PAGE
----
Two successful and completely different films competed for Best Picture in this year’s Academy Awards. Sam Mendes’s 1917, about two British soldiers undertaking a perilous mission during World War I, was a brilliant technical achievement, while the winner, Bong Joon-ho’s Parasite, about a poverty-stricken family manipulating a high-class family in South Korea, was more a feat of artistic storytelling.
In some respects, 1917 is more controversial. The story begins with Lance Corporal Blake (Dean-Charles Chapman) and Lance Corporal Schofield (George MacKay), two British soldiers stationed in France, being tasked with a perilous mission to cross no man’s land, giving another battalion forewarning that they are about to advance into a German trap. Blake’s brother is among the men they are trying to save, which gives the plot is emotional urgency and gets the action rolling.
The rest of the film — in terms of its characterization, and indeed the storyline — follows a well-trodden thematic formula. Courage in the face of adversity, check! Conflict (literally), check! Internal conflict (the sort that comes from sacrificing one’s own interests for the sake of the group), check! There’s also a fittingly bleak portrayal of suffering, though, with glimpses of redemption — in one scene, the men escape suffocation by literally discovering a light at the end of the tunnel . . .
But while told a million times before, this story has never been told quite like this. With an almost seamless continuity, as if taken in one shot, 1917 is a visual masterpiece. With the camera as our eyes, we stumble with our heroes over mud-encrusted corpses and witness the inferno of the war-stricken French countryside, alight with flame and flair. We grimace at the dog-sized rat (bigger even than in New York City) and understand — immediately and precisely — the mundanity, brutality, and futility of “the war to end all wars.”
However, that there isn’t much point to the movie beyond that has upset some critics. For instance, writing in the New York Times, Manohla Dargis, complains:
Mendes, who wrote the script with Krysty Wilson-Cairns, has included a note of dedication to his grandfather, Alfred H. Mendes, who served in World War I. It’s the most personal moment in a movie that, beyond its technical virtues, is intriguing only because of Britain’s current moment. Certainly, the country’s acrimonious withdrawal from the European Union makes a notable contrast with the onscreen camaraderie.
Oh, does it?
. . . And while the budget probably explains why most of the superior officers who pop in briefly are played by name actors — Colin Firth, Mark Strong, Benedict Cumberbatch — their casting also adds distinctly royal filigree to the ostensibly democratic mix. [Emphasis added]
I trust that my reader sees the silliness for herself. If accusing a director of “grandstanding,” a critic would be advised to first remove all logs — and obsessively political non sequiturs — from his own eye first. A more persuasive criticism of 1917, however, is that, were it not for its technical execution, the film would be boring. Both the acting and the script were unremarkable. Even Thomas Newton’s plinky-plonky score had little to commend it. Indeed, it was its superiority in this regard — the overall endeavor of storytelling — that most justified Parasite’s victory for the award of Best Picture.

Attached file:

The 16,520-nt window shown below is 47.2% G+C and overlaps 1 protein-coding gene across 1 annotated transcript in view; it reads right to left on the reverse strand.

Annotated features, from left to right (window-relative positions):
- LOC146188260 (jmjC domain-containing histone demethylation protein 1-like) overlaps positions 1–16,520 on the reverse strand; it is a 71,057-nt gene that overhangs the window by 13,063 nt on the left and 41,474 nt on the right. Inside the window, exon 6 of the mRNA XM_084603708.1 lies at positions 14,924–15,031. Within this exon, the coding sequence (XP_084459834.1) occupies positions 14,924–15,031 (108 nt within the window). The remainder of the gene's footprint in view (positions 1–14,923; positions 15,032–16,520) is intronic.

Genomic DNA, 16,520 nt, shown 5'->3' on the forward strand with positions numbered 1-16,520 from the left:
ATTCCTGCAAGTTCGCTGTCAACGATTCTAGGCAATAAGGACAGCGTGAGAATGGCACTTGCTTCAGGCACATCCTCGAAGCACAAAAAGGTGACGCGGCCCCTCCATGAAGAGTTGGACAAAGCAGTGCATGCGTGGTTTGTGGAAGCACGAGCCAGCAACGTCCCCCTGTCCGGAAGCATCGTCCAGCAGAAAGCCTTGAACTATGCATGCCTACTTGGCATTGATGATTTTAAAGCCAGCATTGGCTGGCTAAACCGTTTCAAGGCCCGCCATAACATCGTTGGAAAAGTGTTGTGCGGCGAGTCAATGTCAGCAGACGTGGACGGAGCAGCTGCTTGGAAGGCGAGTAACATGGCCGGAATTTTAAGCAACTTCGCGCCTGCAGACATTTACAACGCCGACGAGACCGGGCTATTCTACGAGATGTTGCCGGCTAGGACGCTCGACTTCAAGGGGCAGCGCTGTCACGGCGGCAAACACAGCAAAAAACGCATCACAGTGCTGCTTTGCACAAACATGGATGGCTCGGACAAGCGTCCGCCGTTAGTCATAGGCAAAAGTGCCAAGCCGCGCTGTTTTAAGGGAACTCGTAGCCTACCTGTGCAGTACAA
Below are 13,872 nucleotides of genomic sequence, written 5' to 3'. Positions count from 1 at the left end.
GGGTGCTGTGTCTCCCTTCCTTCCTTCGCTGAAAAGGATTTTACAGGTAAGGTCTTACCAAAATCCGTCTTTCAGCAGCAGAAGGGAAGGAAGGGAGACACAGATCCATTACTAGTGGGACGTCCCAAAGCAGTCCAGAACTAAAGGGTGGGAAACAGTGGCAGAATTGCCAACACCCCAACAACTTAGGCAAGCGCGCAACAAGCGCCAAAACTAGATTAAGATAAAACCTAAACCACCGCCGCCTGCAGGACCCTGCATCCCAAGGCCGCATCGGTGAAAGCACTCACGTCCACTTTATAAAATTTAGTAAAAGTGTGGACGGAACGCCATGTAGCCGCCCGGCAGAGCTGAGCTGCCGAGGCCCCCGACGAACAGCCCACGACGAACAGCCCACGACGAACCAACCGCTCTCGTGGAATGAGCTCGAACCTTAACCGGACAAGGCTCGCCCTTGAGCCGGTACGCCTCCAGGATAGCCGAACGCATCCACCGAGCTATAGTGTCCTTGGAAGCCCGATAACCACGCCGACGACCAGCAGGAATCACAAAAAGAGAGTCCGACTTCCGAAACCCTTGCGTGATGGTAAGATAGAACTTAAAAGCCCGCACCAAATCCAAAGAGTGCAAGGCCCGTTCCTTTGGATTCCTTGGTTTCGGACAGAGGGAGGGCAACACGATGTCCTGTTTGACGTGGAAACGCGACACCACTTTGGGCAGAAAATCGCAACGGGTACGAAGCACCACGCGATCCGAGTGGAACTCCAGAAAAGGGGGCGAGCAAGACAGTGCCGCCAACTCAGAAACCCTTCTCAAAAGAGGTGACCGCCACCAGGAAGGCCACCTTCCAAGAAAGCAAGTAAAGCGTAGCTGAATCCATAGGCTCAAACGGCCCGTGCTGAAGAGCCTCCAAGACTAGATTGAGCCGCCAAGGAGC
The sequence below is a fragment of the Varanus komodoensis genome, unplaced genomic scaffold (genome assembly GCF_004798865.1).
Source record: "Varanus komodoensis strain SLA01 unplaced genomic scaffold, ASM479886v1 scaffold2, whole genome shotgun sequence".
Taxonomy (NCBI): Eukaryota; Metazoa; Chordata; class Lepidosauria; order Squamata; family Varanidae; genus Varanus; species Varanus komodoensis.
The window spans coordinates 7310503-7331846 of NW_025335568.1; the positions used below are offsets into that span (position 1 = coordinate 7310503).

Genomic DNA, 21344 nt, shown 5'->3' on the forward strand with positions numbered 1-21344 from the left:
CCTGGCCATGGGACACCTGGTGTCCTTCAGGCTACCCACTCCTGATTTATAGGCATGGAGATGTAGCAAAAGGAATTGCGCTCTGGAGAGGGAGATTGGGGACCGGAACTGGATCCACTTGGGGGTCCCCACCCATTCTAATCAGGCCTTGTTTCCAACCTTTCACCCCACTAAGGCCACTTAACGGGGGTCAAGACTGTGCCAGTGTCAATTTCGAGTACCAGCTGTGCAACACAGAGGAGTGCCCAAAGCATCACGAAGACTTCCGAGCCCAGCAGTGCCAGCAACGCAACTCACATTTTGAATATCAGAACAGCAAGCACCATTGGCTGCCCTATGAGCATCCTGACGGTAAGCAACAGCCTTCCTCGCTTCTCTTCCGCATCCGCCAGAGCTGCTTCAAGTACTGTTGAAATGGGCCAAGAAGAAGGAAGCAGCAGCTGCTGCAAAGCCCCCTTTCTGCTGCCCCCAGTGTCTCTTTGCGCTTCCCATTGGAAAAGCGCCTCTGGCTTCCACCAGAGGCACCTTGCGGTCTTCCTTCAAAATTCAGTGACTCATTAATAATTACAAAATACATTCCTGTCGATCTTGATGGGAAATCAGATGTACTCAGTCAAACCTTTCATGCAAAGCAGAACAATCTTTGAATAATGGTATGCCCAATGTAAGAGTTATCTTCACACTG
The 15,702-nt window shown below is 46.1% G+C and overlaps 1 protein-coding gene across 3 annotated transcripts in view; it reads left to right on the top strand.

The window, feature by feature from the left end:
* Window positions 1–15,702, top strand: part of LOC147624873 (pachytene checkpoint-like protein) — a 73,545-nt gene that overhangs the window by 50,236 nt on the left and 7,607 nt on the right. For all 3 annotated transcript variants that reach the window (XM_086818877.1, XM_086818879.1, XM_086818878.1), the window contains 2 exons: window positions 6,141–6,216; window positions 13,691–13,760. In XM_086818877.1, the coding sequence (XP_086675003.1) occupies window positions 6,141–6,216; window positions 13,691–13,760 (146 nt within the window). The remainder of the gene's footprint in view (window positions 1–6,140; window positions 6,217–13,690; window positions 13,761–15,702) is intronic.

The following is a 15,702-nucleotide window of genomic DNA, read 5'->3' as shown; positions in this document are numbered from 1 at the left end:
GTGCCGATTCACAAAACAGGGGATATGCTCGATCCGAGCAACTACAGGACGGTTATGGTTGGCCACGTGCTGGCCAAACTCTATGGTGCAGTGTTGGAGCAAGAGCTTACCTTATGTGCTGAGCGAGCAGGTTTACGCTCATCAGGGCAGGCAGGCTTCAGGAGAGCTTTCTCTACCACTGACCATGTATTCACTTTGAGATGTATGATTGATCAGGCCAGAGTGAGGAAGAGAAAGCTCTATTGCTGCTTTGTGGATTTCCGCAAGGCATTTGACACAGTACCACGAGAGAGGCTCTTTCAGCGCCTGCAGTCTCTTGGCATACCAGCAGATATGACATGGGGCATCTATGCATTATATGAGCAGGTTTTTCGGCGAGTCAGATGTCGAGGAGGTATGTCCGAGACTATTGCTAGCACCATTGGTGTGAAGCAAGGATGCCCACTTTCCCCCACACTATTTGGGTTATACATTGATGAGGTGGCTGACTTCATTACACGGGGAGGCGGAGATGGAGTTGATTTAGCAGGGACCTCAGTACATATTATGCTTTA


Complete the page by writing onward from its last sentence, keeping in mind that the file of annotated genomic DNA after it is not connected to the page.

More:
Bong’s Parasite is satire and psychological drama that portrays with devastating plausibility, and with all our wretched idiosyncrasies, the absolute worst of human nature. It does so in the context of South Korean class struggle and with a mischievous, if intriguing, plot. One by one, the Kim family, who struggle to get by living in a grimy basement, find inventive and deceitful ways to secure employment in the household of a wealthy family, the Parks.
When the father of the Kim family, Ki-taek (Song Kang-ho), notes that the Parks are “rich, but still nice,” his wife, Chung-Sook (Jang Hye-jin), responds, “They’re nice because they’re rich. If I were rich, I’d be nice too.” Parasite is a movie in which malice escalates toward fulfillment like a musical motif in a symphony. For the class contempt expressed by Chung-Sook is evidently reciprocated. Mr. Park finds the smell of Ki-taek, like “boiled rags,” disgusting. And what begins as a dark comedy is transformed, ultimately, into an unconscionable bloodbath.
Because the plot is unguessable, I’m being vague about it. The screenplay, too, co-authored by Bong and Han Jin-Won, has much originality to commend it. After their subterranean apartment has been flooded with sewage water, along with those of all their neighbors, Ki-taek tells his son Ki-woo (Choi Woo-shik):
You know what kind of plan never fails? No plan. No plan at all. You know why? Because life cannot be planned. Look around you. Did you think these people made a plan to sleep in the sports hall with you? But here we are now, sleeping together on the floor. So, there’s no need for a plan. You can’t go wrong with no plans. We don’t need to make a plan for anything. It doesn’t matter what will happen next. Even if the country gets destroyed or sold out, nobody cares. Got it?
This may be a damning critique of inequality. But in the context of Ki-taek’s character development as an individual and as a father, it is also moral failure, an abdication of responsibility in the moment he’s most needed. Throughout Parasite, members of both classes share the blame for what happens, which is one of the reasons it makes for such compelling — if uncomfortable — viewing.
That Parasite is in Korean — it’s the first non-English-language Best Picture — makes its success last night all the more remarkable. So, while cinema is a medium dependent on technique, the adjudicators are right to think that artistry depends more on storytelling than on sheer skill.